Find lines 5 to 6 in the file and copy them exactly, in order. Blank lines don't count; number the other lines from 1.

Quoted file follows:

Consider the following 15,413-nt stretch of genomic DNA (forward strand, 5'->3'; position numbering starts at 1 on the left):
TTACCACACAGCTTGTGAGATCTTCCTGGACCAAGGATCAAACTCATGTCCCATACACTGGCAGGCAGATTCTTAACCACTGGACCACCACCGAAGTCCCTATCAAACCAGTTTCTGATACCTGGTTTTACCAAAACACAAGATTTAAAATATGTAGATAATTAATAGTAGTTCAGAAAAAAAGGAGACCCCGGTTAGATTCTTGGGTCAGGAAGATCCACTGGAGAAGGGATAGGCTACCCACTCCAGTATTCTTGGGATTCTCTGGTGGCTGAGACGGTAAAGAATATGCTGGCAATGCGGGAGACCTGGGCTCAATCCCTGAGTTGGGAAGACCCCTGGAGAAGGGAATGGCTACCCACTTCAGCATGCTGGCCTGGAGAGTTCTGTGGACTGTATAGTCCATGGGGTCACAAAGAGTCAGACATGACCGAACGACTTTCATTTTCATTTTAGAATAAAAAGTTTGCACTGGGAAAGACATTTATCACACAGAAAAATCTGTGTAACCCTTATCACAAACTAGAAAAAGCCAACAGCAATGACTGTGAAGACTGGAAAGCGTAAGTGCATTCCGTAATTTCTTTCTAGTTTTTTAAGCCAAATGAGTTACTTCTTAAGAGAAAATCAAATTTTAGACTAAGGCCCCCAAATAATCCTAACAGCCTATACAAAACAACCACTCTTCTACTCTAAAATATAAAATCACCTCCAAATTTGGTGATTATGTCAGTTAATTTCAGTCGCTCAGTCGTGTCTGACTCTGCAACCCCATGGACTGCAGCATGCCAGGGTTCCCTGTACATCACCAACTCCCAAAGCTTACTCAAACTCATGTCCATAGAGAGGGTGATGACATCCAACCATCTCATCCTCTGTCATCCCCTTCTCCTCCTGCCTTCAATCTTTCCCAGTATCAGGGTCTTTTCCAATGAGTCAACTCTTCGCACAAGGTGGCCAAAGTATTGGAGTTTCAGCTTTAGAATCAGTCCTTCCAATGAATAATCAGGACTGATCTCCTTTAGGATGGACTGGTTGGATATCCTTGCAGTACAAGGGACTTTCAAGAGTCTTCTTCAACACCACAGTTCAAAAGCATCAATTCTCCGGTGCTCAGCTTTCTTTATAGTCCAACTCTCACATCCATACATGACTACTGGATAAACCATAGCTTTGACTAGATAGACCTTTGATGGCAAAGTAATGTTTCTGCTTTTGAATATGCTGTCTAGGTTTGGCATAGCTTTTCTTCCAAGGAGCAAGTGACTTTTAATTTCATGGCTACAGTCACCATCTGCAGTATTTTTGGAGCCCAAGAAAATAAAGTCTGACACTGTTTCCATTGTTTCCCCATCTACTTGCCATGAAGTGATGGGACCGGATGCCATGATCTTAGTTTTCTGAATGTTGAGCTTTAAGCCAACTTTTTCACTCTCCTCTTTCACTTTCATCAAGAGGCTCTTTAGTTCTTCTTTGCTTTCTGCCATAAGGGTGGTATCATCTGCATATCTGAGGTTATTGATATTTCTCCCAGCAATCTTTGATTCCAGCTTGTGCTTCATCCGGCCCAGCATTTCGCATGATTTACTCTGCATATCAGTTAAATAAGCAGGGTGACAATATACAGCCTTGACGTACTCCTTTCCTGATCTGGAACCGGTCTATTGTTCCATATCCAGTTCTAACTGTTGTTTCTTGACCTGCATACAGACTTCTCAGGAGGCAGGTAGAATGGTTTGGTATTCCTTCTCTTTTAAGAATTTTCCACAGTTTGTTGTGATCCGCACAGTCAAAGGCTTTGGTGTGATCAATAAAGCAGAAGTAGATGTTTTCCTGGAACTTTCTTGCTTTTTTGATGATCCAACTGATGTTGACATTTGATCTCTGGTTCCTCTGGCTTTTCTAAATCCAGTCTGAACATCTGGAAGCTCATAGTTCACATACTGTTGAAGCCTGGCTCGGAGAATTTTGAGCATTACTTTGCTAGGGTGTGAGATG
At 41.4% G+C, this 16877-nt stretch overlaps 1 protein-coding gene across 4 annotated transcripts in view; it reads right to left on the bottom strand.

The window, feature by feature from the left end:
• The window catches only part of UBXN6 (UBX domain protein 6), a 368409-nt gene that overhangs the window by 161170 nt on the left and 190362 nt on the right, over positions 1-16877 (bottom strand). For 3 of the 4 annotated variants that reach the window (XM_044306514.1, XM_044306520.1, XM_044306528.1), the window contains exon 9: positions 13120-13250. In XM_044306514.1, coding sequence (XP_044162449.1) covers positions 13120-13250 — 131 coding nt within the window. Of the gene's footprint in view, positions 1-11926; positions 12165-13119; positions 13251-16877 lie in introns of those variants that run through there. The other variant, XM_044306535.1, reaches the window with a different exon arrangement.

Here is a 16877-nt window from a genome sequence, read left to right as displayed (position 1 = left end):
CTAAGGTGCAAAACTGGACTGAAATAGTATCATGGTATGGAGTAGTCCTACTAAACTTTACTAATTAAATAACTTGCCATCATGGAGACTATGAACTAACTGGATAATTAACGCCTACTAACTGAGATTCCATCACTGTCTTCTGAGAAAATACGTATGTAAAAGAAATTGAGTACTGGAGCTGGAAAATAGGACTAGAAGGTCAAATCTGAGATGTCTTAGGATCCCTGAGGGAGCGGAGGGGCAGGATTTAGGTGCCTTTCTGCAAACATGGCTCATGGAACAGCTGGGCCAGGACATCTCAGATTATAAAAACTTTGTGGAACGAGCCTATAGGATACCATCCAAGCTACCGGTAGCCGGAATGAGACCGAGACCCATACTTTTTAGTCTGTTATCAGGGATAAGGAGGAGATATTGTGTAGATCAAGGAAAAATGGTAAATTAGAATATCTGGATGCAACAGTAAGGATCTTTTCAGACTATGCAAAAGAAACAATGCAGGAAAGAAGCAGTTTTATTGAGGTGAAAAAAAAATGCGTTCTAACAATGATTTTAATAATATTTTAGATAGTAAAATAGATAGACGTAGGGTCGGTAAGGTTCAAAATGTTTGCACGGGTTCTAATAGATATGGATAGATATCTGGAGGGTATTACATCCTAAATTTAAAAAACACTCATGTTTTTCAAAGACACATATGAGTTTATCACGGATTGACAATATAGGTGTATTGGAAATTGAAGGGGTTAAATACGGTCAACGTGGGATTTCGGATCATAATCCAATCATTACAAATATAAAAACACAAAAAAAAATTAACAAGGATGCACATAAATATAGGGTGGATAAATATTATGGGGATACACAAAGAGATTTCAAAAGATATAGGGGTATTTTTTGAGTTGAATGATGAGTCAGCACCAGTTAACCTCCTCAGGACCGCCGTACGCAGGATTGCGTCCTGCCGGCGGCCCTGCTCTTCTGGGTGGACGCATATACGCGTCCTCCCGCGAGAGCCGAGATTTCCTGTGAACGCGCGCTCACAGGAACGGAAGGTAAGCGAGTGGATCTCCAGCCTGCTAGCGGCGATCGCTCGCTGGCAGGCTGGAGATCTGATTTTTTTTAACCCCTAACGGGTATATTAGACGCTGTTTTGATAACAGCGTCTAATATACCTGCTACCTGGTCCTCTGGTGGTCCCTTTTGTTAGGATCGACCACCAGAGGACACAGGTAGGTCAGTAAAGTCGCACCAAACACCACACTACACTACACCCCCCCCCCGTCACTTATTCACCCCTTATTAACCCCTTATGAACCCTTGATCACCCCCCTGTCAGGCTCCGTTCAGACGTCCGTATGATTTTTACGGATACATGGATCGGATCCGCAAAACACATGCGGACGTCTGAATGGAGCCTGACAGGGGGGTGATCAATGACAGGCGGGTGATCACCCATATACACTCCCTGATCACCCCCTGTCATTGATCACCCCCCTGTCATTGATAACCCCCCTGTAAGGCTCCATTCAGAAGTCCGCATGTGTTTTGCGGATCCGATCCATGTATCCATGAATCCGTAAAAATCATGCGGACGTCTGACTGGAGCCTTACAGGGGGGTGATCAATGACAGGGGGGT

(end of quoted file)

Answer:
• The window catches only part of UBXN6 (UBX domain protein 6), a 368409-nt gene that overhangs the window by 161170 nt on the left and 190362 nt on the right, over positions 1-16877 (bottom strand). For 3 of the 4 annotated variants that reach the window (XM_044306514.1, XM_044306520.1, XM_044306528.1), the window contains exon 9: positions 13120-13250. In XM_044306514.1, coding sequence (XP_044162449.1) covers positions 13120-13250 — 131 coding nt within the window. Of the gene's footprint in view, positions 1-11926; positions 12165-13119; positions 13251-16877 lie in introns of those variants that run through there. The other variant, XM_044306535.1, reaches the window with a different exon arrangement.

Here is a 16877-nt window from a genome sequence, read left to right as displayed (position 1 = left end):